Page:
Skipping church to observe the observers

Skipping church to observe the observers
Saddam is history! Thanks to ESPN.com and Jeff Jarvis’s cat, I had the chance to sit back and watch television and the Internet during the historic breaking news of the Iraqi tyrant’s capture. It was amazing and something I will always remember. The event validated several of the arguments I regularly make, and that made the event doubly interesting.

The Web was initially far superior to television, and I mean it wasn’t even close. I first learned of it on ESPN.com, where I go every morning to get caught up on the world of sports. There it was, a headline with a link to ABC’s Website. ABC’s Real Player coverage crashed (as it always does), so I moved elsewhere. On the Fox News Website, I found a complete stream of the press conference by General Sanchez, where Iraqi journalists shouted and waved their fists at the video of Saddam. That entire event WAS the news of the day, but I never saw it in its entirety later on TV. I saw the video clips from the press conference over and over and over again, but that event itself captured the moment like no other.

Jeff’s cat woke him up early, which meant he’d been blogging for 2 hours by the time I awoke. His links to Iraqi bloggers provided wonderful context. Thank you, Jeff. If you’ve not read the blogs from over there, you’ve not had complete coverage.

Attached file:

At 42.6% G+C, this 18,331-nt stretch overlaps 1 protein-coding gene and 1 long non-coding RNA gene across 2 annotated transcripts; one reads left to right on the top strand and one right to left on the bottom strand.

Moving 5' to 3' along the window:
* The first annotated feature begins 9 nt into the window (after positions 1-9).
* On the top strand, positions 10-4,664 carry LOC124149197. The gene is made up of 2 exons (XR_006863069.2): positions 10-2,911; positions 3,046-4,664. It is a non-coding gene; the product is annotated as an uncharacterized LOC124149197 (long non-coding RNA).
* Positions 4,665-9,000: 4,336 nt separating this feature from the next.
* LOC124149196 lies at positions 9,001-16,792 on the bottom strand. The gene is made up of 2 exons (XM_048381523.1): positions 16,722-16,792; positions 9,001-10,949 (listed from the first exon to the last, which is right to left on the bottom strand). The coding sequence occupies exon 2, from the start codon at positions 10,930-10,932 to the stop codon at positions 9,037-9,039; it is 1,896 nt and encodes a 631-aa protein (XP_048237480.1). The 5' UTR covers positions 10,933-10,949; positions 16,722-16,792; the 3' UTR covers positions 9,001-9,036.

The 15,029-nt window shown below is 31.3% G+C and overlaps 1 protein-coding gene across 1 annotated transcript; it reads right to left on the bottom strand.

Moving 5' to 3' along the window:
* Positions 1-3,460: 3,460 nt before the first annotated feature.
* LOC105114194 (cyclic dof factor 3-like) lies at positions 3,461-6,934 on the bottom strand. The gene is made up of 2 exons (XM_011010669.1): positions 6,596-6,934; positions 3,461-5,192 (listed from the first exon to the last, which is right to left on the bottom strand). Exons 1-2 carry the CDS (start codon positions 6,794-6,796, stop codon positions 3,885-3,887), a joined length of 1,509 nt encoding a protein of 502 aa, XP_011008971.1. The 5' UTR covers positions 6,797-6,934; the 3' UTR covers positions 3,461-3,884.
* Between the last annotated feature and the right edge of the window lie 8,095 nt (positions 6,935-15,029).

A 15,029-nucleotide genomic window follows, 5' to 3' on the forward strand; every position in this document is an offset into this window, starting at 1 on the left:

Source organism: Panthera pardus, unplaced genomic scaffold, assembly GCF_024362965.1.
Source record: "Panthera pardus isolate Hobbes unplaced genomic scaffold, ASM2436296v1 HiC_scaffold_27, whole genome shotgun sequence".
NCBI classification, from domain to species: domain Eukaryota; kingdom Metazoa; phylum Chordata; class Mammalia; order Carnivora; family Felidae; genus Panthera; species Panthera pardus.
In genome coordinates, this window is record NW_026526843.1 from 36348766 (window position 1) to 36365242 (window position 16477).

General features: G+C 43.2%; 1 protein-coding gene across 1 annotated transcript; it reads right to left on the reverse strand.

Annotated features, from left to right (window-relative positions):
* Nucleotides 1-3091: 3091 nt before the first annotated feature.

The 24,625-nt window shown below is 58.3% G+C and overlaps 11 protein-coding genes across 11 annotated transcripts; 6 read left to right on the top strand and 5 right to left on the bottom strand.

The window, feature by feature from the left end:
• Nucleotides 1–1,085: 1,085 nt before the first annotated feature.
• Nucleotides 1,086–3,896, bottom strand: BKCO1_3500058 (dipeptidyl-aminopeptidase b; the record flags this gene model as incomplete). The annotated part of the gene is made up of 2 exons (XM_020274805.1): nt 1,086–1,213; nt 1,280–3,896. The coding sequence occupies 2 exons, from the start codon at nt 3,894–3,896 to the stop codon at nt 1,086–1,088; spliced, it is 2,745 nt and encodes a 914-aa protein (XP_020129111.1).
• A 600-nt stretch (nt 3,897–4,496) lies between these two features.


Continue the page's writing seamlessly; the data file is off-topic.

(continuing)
Over on the tube, each of the networks had their own victories to tout, but the cable networks did a better job of overall coverage. Why? (drum roll, please) The networks were obsessed with analysis and advancing the story rather than the news of the day. This is a fairly consistent habit of network news these days. Advancing a story is where competitive juices get involved in the process of news gathering, because it is here that individual judgment comes into play. But sometimes, you just need to let the story advance itself instead of steering it where you think it needs to go. Reaction is always the first advancement, but the network coverage went beyond reaction and all the way into speculating. This is where bias shows, because editors and producers were making decisions on what to feed viewers based not on the facts of the event but on predisposed social and political beliefs. “What happens next” is certainly a fair question, but it was not THE story Sunday. The real story was being played out in Iraq, where you could find the only reaction that really mattered.

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